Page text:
Friday, November 21, 2014

"The Seeds of Death"

Aired: Jan. 25 - Mar. 1, 1969

6 Episodes

Story 48

Written by Brian Hayles

Directed by Michael Ferguson


Materializing on Earth in the 21st Century, the travellers discover that all travel on the planet happens through T-Mat, a matter transmitting device that beams people and freight instantly to destinations all around the globe. Overseen by Commander Radnor and his assistant Gia Kelly, T-Mat is currently on the blink and mass panic is ensuing all over Earth. As the Doctor is one of the few people with practical experience, the travellers agree to pilot an obsolete rocket to the Moon relay station, where the problem seems to originate.

The moon station has in fact been taken over by Ice Warriors as part of the first stage of an invasion of earth. They plan to T-Mat deadly seeds pods to the Earth's surface which emit foamy spores that draw oxygen from the atmosphere. This will suffocate humanity but terraform the Earth for the Martians who require less oxygen.

The Doctor and his friends manage to escape the moon and return to Earth, whereupon the Doctor deduces that the seed pods are vulnerable to water. He and Jamie and Zoe head to a weather control station and succeed in fighting off an Ice Warrior long enough to create a torrential downpour, destroying the pods.

Returning to the Moon, the Doctor is able to alter the course of the approaching Martian fleet so that it will fly into the Sun. The invasion by the Ice Warriors is thwarted.


The Seeds of Death is hardly the most original or well-written of serials. It's a sequel to The Ice Warriors, and it's yet another variation on the base under siege. There's more than a little padding, the production cannot effectively communicate the scale of the invasion (one Ice Warrior wandering around the countryside, spraying soap bubbles isn't exactly an impressive invasion), and the resolution to the threat of the spores is perhaps one of the most  ridiculous in the series' history. Honestly, water should never be used as solution to an alien menace, especially when the last appearance of said aliens featured ice everywhere.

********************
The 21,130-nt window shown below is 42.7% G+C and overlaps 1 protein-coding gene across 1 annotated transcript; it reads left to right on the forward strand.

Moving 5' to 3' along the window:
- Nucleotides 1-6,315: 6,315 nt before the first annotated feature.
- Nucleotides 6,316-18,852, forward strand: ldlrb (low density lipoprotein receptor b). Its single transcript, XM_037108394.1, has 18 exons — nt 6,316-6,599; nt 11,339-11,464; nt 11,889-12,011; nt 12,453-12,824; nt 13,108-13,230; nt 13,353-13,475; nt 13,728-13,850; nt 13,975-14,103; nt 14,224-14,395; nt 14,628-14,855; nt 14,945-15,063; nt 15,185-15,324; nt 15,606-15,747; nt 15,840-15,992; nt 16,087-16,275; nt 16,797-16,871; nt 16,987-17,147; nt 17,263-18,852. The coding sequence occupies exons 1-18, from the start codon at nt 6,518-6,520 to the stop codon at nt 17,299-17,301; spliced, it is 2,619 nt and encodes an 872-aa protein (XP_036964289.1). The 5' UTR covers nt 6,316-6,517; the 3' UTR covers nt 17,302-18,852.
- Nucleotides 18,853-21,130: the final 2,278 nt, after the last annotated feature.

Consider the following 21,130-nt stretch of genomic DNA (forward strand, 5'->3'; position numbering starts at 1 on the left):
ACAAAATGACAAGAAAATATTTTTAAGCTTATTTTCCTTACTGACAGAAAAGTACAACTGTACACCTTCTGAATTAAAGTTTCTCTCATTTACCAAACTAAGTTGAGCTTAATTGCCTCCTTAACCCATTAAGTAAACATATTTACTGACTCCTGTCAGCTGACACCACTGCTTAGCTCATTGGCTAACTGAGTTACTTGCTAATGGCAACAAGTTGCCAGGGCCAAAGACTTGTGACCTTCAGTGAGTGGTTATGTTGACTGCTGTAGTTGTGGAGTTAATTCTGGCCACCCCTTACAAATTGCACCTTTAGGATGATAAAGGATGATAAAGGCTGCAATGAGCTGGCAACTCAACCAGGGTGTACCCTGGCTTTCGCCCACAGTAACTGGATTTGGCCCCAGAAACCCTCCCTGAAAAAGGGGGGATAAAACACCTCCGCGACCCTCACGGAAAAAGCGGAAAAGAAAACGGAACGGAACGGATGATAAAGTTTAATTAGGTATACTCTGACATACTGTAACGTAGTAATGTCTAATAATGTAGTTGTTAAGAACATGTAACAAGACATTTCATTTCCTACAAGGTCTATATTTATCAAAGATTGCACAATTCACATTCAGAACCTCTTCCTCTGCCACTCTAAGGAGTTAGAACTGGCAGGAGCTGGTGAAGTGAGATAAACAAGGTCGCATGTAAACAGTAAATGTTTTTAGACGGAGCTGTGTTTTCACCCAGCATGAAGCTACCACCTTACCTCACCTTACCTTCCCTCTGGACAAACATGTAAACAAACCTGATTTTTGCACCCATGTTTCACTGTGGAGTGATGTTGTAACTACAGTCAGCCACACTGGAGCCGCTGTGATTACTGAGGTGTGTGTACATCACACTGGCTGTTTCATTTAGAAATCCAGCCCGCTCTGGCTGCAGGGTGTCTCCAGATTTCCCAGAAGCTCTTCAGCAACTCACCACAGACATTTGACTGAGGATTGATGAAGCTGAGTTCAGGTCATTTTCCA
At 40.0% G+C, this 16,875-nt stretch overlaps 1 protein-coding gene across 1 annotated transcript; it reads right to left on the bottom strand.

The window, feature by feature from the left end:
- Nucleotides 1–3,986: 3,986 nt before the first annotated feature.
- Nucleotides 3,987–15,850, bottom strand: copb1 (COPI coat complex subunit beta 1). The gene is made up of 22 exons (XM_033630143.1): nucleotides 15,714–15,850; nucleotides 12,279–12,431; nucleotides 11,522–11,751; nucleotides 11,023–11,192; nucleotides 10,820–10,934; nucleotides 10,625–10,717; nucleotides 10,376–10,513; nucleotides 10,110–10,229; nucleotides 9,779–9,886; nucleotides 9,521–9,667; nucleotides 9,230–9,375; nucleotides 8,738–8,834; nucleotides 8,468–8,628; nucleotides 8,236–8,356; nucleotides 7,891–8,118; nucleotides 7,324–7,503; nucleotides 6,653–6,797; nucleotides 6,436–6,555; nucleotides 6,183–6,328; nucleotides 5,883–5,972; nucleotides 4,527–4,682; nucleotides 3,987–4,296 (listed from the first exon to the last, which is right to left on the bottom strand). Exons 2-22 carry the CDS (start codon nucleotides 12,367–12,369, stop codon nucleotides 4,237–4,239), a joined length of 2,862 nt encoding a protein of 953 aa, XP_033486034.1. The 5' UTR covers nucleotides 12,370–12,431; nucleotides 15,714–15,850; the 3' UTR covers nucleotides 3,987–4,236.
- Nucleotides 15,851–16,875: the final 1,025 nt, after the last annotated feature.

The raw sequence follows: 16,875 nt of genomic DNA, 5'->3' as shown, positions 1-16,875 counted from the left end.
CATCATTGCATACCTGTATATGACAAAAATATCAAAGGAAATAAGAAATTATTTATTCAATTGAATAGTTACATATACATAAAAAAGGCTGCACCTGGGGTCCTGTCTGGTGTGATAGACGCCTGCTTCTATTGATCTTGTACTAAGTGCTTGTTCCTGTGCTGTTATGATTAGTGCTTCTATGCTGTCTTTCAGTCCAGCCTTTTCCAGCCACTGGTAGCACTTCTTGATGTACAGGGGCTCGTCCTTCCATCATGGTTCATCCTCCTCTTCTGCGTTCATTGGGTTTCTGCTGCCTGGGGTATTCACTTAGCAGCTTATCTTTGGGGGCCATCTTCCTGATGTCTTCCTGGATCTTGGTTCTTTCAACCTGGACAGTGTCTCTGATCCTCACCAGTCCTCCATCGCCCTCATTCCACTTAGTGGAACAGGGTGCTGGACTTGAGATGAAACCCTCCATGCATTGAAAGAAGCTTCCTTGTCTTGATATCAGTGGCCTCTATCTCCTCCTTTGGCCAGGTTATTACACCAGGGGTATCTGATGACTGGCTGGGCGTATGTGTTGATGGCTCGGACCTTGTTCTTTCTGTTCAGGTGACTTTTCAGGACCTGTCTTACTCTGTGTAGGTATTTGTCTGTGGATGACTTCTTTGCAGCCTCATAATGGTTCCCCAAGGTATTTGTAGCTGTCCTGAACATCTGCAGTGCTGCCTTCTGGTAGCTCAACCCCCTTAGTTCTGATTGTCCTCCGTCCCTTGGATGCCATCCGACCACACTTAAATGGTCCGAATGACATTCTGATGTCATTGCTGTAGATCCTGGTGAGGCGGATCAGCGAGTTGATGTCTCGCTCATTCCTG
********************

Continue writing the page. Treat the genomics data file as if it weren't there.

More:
So, why is it that I love the story so much? Part of it has to be its structure. Yes, it's padded, as all six part stories are, but Hayles' scripts were significantly re-written by assistant script editor Terrance Dicks, arguably the best writer the series ever had when it came to story mechanics. The simplistic story is paced well, and populated by interesting characters with clear objectives. The creation of a hierarchy to the Ice Warriors through the use of Ice Lord Slaar gives the story an interesting antagonist, and through his relationship with Fewsham we get more than a ranting villain, but a soldier. It's here where the Ice Warriors start to gain some of the noble shadings and little details that make them among the most nuanced and interesting of Doctor Who's monsters. They're not Iago or anything, but they possess far great individual characterization than, say a Cyberman, and it's refreshing to see.

Speaking of Fewsham, his character might be the single best thing about the story. Played brilliantly by Terry Scully, he appears at first blush to be a craven coward, but as the story goes on, we come to see him more as just a regular man, weak certainly, but desperate to survive and make the best of a horrific situation. And while we all think we'd be noble and defiant like Osgood, we're far more likely to try and stay alive like Fewsham. And yet, when t comes down to it, the character has an internal line he will not cross. His journey from weak survivor to hero is very real, and a rare gem in an era where we would often get little more than archetypes. 

In the final analysis, The Seeds of Death is a well-produced, exciting story with a pretty unoriginal story at its heart. But the energy of the production, including Ferguson's well-paced and slick direction, nice design and some solid performances from both the regular and supporting cast, elevate it above the familiar story into an entertaining, if slight, watch.

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